Dublin principal and ex Christian Brother pleads guilty to indecent assault of pupil
The incidents started when Paul Hendrick, of Ballyfermot, was vice-principal at CBS Westland Row
A retired school principal and former Christian Brother will be sentenced later this year after pleading guilty to indecently assaulting one of his pupils over 40 years ago.
Paul Hendrick (75) of Croftwood Grove, Ballyfermot, pleaded guilty to 11 counts of indecently assaulting Kenneth Grace on dates between May 1980 and July 1984 at locations including in Dublin, Tipperary and Waterford.
Dublin Circuit Criminal Court heard today that Mr Grace had waived his anonymity to allow Hendrick to be named.
Garda Detective Enda Dowling told Monica Leech BL, prosecuting, that the incidents started when the victim was aged 13 and a first-year student at CBS Westland Row. Hendrick was second-in-command at the school and later became principal. He has no previous convictions.
The court heard the complainant also received extra tuition from Hendrick and was asked to help with jobs around the school for which he received sweets and cans of Coke. As he got older, he was given cigarettes and allowed to use the school van.
The court heard that the abuse took place in a number of locations including the furnace room of the school, which the victim would be asked to clean. This room contained some gym equipment and the abuse started with Hendrick challenging the victim to see who could do more pull ups.
This progressed to wrestling while initially fully clothed, though later they would both be in their underwear. Hendrick would restrain the victim during these incidents and Mr Grace recalls feeling Hendrick's erect penis against his back during these incidents.
The abuse escalated to include Hendrick stripping to his underwear and getting the victim to whip him or whipping the victim. The court heard Mr Grace's sister saw the marks on his back on one occasion. He told her Hendrick had done it.
These incidents also took place in a reception room of the priest's residence beside the school.
The court heard the abuse continued over the summer months as Mr Grace would be brought to the school to carry out chores. Hendrick also indecently assaulted the victim during attended camping trips to a farm managed by the Christian Brothers in Co. Waterford and a house owned by the order in Clonmel, Co. Tipperary.
The court heard Mr Grace's father passed away when he was very young. He was afraid to tell anyone as he didn't understand what was happening.
The abuse continued until Mr Grace was around 17 when he could fight back and realised Hendrick's actions were wrong.
The garda detective said Mr Grace was isolated from his classmates during his time in the school. Hendrick would also shout at him during classes.
Mr Grace made a statement to gardaí in 2018.
In his victim impact statement, Mr Grace said he doesn't consider himself to be a “survivor of historic sexual abuse”, but as someone who is trying to survive on a daily basis.
He said he had been a “happy child with happy memories” before he started at the school and Hendrick became the “father figure he'd never had”. He said the betrayal he had experienced had made it difficult for him to trust others.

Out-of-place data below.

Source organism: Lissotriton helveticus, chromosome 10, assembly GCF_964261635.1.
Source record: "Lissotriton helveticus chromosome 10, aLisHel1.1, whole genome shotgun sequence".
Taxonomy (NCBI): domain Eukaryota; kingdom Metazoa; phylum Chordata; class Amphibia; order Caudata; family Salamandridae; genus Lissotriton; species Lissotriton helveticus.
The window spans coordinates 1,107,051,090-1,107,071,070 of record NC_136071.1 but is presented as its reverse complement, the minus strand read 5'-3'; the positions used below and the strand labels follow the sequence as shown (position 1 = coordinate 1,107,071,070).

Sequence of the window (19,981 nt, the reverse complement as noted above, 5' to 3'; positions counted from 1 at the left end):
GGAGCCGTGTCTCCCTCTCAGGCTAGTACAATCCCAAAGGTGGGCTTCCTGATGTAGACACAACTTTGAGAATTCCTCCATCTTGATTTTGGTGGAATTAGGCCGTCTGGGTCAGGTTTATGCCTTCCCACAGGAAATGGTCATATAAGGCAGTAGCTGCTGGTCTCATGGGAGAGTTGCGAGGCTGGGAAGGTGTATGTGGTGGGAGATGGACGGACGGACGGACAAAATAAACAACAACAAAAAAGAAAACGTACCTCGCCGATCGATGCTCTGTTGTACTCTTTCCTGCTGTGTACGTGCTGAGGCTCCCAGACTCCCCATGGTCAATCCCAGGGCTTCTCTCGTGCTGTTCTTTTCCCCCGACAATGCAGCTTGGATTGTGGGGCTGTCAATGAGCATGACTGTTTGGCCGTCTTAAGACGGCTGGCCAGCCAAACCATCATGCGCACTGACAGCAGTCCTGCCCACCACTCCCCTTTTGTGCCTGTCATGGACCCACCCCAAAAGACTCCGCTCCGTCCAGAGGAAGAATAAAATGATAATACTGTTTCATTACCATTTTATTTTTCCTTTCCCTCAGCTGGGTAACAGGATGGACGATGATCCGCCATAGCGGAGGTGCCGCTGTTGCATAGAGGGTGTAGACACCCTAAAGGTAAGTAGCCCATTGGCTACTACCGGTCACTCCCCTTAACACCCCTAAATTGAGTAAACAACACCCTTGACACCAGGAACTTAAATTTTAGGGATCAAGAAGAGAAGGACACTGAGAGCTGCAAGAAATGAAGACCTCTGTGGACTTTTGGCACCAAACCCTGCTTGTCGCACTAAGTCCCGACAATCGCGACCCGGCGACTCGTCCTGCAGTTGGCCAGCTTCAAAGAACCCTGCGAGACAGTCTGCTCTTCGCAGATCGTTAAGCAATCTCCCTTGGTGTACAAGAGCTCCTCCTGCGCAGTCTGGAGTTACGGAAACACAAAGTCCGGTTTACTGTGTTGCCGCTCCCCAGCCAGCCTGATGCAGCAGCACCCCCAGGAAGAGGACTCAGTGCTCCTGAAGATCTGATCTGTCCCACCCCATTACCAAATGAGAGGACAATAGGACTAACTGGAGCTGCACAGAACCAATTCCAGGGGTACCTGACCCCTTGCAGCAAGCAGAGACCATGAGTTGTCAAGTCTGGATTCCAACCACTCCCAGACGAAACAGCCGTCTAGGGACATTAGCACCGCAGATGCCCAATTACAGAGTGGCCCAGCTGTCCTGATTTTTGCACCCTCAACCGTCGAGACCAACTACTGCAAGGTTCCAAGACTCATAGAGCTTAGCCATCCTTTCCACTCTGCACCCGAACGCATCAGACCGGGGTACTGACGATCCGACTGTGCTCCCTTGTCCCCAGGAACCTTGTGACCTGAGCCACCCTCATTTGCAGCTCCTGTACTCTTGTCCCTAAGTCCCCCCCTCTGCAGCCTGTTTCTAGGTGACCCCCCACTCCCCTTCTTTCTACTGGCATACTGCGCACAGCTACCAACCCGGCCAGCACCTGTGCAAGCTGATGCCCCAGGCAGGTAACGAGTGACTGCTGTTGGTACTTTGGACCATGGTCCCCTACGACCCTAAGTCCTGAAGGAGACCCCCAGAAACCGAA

“Your actions turned my childhood and adult life into a battlefield,” he said.
He said he hoped to see justice served and intended to live his life without guilt or shame.
“I'm not to blame. It wasn't my fault, it was your fault,” he added.
Philip Rahn SC, defending, said his client wished to offer a full apology to Mr Grace.
His client attended CBS as a child and joined the Christian Brothers when he was 14. He joined the teaching staff at CBS Westland Row in 1978 and became principal in 1981, a post he held until his retirement in 1994.
His client had a leadership role within the order, which was lost when these allegations came to light. Mr Rahn said Hendrick had suffered a “long fall from grace”.
Mr Rahn handed in a number of testimonials from family and past pupils and a report from a forensic psychologist. Defence counsel said the report outlines that Hendrick had a poor understanding of sexuality and relationship matters at the time of the offending, but now recognises that he engaged in grooming behaviour which had a significant impact on the injured party.
He asked the court to take into consideration his client's guilty plea, age, lack of previous convictions and the passage of time since the offending occurred.
Judge Pauline Codd adjourned the case for finalisation and remanded Hendrick on continuing bail to appear again on July 10.
Mr Grace said he suffered with his mental health including depression, anxiety and PTSD, due to the abuse. This has had an impact on his family life, but he said he vowed one night that the abuse had “taken my childhood, but would not take my family”.
He said he had been a “particularly vulnerable child” who knew no one and had no friends when he joined the school. Hendrick made his life at school “a living hell” and none of the other pupils would sit beside him in classes.
He said Hendrick's actions had made him “feel worthless, when he should have had hope for the future”.
Hendrick attended the garda station voluntarily with his solicitor on December 13, 2018. He was interviewed on six occasions, during which he denied the allegations but accepted the victim had been one of his pupils.
Mr Rahn told the court Hendrick helped to set up the Life Centre charity in 1996 and carried out community work in Cherry Orchard in later years.
Hendrick is now retired and lives with other members of the order.
His client has had a number of health setbacks and has been treated for cancer.
Defence noted that Hendrick will be placed on the sex offenders register, which will also be a punishment in itself.
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